WYSO

Book Nook

Saturday, 7-8am and Sunday, 10:30-11am

Vick Mickunas introduced the Book Nook author interview program for WYSO in 1994. Over the years he has produced more than 1500 interviews with writers, musicians, poets, politicians, and celebrities.

He has interviewed historians (Studs Terkel, David McCullough, Doris Kearns Goodwin, Gary Wills), politicians (Mario Cuomo, George McGovern, John Kasich, Donald Trump), pundits (Karl Rove, Ann Coulter, Ralph Nader, Christopher Hitchens), movie stars (Charlton Heston, Janet Leigh, Peter Ustinov), romance writers (Nora Roberts, Janet Dailey), astronauts (John Glenn, Buzz Aldrin, Gene Cernan), diplomats (Richard Holbrooke, Jose Ramos Horta), humorists (Bill Bryson, Garrison Keillor, Dave Barry, Sarah Vowell), food writers (Amanda Hesser, Michael Ruhlman, Judith Jones), poets (Galway Kinnell, Frances Mayes, Billy Collins), crime writers (P.D.James, James Lee Burke, Robert Crais, Denise Mina, Ian Rankin, Philip Kerr), and music legends from bands like The Animals, Joy Division, The Doors, and The Rolling Stones.

Vick has interviewed some of the leading writers of our time, people like Pat Conroy, Aleksandar Hemon, Anne Lamott, Donald Ray Pollock, Tom Robbins, Kate Atkinson, Gary Shteyngart, and Amy Tan.

Listen to the Book Nook with Vick Mickunas for intimate conversations about books with the writers who create them.

Vick Mickunas reviews books for the Dayton Daily News and the Springfield News Sun.

The Book Nook on WYSO is presented by the Greene County Public Library with additional support from Washington-Centerville Public LibraryClark County Public Library, Dayton Metro LibraryWright Memorial Public Library, and Microsun Lamps.

Marty Wingate made her first appearance on the program to discuss her latest mystery novel, "The Bodies in the Library." This is the initial installment in her First Edition Library series and fans of mysteries might recognize the title is an homage to that Queen of Mystery; Agatha Christie.

The debut of the iPhone seems to have signaled a tipping point in our culture. A dozen years later millions of us are addicted to our screens; on our televisions, on our computers, and on those now ubiquitous "smart" phones.

Tiffany Shlain was just as entranced by technology as the rest of us but about ten years ago she decided to make a conscious effort to draw the line and put up some resistance to all those screens that had taken over her life.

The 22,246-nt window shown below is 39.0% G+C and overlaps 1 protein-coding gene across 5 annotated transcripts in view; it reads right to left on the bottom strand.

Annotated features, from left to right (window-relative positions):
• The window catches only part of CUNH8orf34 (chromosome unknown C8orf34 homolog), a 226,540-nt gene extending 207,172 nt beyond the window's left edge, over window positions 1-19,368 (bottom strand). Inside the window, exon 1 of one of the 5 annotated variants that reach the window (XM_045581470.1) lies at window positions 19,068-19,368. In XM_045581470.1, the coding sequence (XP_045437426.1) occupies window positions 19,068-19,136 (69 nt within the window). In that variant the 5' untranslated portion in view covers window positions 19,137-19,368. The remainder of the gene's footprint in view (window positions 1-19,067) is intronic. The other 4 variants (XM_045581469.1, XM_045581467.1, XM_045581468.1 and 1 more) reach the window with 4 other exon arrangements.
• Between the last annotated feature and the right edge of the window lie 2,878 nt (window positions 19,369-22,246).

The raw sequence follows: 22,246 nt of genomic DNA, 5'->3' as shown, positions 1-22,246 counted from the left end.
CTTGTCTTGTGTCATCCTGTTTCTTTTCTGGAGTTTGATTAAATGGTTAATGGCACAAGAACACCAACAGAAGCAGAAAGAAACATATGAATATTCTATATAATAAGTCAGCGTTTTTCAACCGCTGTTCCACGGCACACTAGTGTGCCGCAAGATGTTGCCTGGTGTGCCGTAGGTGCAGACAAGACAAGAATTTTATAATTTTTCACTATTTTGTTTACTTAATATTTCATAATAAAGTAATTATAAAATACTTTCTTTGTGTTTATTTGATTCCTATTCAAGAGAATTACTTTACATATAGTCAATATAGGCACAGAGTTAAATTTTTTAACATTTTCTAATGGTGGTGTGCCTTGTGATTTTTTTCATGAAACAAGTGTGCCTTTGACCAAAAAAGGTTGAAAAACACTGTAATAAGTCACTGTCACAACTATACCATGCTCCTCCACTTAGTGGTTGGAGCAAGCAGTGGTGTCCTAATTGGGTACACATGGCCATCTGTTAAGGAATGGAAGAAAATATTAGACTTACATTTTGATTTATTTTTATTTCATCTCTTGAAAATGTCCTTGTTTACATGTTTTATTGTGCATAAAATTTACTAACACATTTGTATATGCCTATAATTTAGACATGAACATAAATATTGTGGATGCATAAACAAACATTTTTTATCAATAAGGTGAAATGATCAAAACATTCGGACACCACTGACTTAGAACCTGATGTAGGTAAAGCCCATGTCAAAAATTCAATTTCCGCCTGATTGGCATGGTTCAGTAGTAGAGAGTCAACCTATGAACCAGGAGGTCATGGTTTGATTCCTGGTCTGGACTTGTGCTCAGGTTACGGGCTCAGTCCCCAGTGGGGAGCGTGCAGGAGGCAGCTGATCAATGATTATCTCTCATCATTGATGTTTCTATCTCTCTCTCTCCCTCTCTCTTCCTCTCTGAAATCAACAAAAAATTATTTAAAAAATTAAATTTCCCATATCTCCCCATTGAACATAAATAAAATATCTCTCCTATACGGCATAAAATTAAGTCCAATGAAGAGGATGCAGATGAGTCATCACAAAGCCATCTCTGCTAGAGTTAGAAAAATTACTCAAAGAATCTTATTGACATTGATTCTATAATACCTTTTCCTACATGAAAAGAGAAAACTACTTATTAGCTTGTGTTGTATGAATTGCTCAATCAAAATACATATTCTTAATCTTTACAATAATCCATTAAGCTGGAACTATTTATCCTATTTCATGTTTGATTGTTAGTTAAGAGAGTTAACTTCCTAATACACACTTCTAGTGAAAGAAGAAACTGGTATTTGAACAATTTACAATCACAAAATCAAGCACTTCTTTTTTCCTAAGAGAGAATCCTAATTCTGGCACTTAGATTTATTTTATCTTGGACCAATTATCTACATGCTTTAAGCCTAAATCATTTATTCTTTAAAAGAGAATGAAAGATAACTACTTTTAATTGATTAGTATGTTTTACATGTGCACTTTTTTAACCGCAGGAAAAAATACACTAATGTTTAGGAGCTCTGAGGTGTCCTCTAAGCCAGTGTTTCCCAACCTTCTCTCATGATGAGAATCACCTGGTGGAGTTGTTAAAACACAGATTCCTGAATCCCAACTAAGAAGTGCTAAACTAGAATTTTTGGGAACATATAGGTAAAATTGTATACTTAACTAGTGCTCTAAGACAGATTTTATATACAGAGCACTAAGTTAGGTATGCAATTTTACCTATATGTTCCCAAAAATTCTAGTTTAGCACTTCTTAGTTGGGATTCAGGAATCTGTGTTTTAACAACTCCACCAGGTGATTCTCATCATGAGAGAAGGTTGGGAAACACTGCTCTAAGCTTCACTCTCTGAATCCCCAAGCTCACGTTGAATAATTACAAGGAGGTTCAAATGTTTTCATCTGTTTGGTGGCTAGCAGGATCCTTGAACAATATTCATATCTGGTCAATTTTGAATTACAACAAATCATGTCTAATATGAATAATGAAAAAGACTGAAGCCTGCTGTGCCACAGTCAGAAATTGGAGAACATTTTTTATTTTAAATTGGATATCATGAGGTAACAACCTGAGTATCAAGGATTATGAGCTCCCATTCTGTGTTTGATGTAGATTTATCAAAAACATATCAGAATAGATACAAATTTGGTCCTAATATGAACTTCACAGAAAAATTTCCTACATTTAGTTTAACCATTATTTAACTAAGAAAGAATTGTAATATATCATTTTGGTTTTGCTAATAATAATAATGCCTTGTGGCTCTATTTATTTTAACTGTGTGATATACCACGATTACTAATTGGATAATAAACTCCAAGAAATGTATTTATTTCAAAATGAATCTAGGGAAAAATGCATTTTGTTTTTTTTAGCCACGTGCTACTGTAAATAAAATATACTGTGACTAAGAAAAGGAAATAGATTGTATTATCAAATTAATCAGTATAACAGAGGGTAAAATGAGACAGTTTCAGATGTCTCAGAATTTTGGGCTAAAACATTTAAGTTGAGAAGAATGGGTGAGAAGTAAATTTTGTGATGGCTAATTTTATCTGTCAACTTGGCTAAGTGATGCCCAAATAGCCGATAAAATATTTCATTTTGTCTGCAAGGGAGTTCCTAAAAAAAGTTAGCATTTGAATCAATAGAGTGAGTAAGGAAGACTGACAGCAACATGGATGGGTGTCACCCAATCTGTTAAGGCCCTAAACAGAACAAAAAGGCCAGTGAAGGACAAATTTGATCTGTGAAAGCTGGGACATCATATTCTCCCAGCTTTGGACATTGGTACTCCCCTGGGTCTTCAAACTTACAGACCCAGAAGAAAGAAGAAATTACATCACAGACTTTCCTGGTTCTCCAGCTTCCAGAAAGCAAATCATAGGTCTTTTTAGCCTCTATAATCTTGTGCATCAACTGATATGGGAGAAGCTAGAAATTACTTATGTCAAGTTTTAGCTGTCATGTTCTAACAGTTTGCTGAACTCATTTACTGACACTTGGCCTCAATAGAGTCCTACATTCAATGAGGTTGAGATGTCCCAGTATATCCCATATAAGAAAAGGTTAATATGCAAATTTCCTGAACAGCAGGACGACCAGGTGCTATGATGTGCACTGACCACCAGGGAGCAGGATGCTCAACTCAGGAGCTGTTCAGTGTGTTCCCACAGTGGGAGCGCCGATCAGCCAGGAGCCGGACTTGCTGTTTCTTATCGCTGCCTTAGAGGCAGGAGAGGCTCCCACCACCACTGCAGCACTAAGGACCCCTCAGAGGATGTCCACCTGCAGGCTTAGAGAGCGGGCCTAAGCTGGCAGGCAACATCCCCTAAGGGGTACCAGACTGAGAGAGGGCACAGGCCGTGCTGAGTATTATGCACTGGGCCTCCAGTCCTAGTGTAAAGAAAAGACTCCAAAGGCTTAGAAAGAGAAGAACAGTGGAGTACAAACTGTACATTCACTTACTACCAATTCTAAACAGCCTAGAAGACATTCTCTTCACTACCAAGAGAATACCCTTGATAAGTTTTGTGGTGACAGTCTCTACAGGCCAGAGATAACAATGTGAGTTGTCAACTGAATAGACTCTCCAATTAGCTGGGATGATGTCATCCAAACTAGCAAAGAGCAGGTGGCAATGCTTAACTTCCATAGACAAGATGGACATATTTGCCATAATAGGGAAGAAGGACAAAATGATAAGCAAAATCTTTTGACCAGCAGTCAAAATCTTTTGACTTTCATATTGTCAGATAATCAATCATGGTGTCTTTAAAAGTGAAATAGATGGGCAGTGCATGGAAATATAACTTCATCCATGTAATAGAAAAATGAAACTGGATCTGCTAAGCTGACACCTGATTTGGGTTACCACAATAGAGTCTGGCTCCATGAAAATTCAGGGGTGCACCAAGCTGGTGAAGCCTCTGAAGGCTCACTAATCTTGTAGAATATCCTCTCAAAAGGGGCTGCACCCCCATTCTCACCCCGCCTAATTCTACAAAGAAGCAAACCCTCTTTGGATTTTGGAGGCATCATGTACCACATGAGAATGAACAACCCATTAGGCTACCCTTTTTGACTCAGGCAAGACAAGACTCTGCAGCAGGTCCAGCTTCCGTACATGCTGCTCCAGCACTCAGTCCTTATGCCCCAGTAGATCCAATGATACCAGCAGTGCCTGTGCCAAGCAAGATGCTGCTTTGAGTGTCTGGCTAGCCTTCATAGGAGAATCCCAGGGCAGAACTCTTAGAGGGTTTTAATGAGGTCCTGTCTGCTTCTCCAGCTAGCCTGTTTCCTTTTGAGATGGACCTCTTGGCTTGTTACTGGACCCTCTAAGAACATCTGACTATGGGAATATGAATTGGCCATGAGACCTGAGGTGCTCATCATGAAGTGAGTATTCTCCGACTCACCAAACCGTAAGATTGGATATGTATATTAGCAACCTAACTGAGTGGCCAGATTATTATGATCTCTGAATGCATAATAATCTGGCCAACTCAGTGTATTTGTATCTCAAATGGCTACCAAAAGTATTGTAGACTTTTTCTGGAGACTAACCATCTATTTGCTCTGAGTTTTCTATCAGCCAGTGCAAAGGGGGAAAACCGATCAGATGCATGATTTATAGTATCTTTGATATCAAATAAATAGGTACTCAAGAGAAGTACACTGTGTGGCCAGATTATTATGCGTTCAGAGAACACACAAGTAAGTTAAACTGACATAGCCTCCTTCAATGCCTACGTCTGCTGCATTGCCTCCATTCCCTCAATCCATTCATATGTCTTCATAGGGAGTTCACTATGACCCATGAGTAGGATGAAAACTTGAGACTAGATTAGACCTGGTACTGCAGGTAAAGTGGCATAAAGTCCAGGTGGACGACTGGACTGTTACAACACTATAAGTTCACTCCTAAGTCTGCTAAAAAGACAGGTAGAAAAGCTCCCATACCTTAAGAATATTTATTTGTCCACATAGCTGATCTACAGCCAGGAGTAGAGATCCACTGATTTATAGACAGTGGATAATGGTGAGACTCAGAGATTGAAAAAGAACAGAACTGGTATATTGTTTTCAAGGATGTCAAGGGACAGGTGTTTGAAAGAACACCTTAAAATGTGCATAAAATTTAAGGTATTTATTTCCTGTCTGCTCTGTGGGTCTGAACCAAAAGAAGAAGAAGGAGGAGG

Mark Kurlansky made his one and only appearance on the program to discuss his fascinating study of a substance that seems ubiquitous to us in "Salt: a World History."

Kurlansky has distinguished himself by publishing scholarly studies that are treasure troves of trivia. In the past the people who had access to large quantities of salt possessed enormous power. You can learn so much from reading this book and Kurlansky gives a great interview.

Our senior U.S. Senator from Ohio is Sherrod Brown. When he was first elected to the U.S. Senate he was brought on to the floor of the Senate chamber along with the other newly elected first-time Senators. They were there to choose their desks. The desks are numbered.

Since I began interviewing authors on WYSO in 1994 I have kept a list of people I would really like to have on the program. Now and then I'll get to check a name off my list but it doesn't happen that often. Some names I simply have to cross off without ever having done an interview. Obviously when authors die that forces me to remove them from my list. Then there are the writers who are simply so famous that I do not realistically have a chance of ever interviewing them. Stephen King would be a good example of an author like that.

Susan Orlean made her first appearance on the program to discuss the paperback reissue of her bestseller "The Library Book." I had wanted to interview Susan for some time. A number of years ago she wrote a book about Rin Tin Tin and I really wanted to interview her for that non-fiction history of the 1950's canine TV star but I could never arrange to get her on the schedule to do that. Then when "The Library Book" came out in hardcover I tried again to get an interview but had no luck again.

Some years before Neenah Ellis came to WYSO to become our station manager she passed though our region on a publicity tour for her book "If I Live to Be 100: Lessons from the Centenarians." I liked the book so much that I had her on the program twice, once for the initial hardcover release, then again when it came out the following year in paperback.

The music historian and scholar Ted Gioia returned to the program to discuss his monumental new study of what he describes as the subversive history of music.

Dr. Suheil Bushrui made a number of appearances on the program. He was an eminent scholar and an authority on the works of William Butler Yeats and Kahlil Gibran.

It was always a distinct pleasure to have a conversation with him because you never knew where any particular discussion might lead. His intellect was radiant-it was truly an honor to speak with him.

Dr. Bushrui died a few years ago. I would like to dedicate this particular podcast, number #600 in our archive by my calculation, to him.

Rene Denfeld made her third appearance on the show to talk about her third novel "The Butterfly Girl." Denfeld's work defies categorization. Her latest effort springs in part from some deeply personal experiences. This is the story of a young girl who has fled an abusive life at home to survive as a homeless kid living on the streets of a Skid Row area in the Pacific Northwest. Denfeld knows what that feels like, she once found herself in a similar situation. After you listen to the interview you might wish to track down all of her novels.

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